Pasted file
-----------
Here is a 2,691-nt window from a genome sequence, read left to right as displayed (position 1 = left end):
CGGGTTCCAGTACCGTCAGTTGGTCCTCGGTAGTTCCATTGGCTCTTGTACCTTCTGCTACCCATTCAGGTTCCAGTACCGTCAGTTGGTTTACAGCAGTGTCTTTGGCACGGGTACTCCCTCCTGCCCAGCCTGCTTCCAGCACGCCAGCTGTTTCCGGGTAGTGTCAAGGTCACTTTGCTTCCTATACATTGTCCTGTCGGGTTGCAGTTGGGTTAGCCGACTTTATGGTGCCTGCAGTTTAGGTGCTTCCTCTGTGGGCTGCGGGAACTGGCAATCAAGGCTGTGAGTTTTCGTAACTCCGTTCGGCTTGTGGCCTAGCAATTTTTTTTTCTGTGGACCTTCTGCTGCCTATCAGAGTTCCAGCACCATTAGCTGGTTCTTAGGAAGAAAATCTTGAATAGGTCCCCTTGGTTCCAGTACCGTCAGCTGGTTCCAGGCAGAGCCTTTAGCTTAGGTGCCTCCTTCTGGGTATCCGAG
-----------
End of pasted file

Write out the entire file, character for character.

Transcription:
Here is a 2,691-nt window from a genome sequence, read left to right as displayed (position 1 = left end):
CGGGTTCCAGTACCGTCAGTTGGTCCTCGGTAGTTCCATTGGCTCTTGTACCTTCTGCTACCCATTCAGGTTCCAGTACCGTCAGTTGGTTTACAGCAGTGTCTTTGGCACGGGTACTCCCTCCTGCCCAGCCTGCTTCCAGCACGCCAGCTGTTTCCGGGTAGTGTCAAGGTCACTTTGCTTCCTATACATTGTCCTGTCGGGTTGCAGTTGGGTTAGCCGACTTTATGGTGCCTGCAGTTTAGGTGCTTCCTCTGTGGGCTGCGGGAACTGGCAATCAAGGCTGTGAGTTTTCGTAACTCCGTTCGGCTTGTGGCCTAGCAATTTTTTTTTCTGTGGACCTTCTGCTGCCTATCAGAGTTCCAGCACCATTAGCTGGTTCTTAGGAAGAAAATCTTGAATAGGTCCCCTTGGTTCCAGTACCGTCAGCTGGTTCCAGGCAGAGCCTTTAGCTTAGGTGCCTCCTTCTGGGTATCCGAG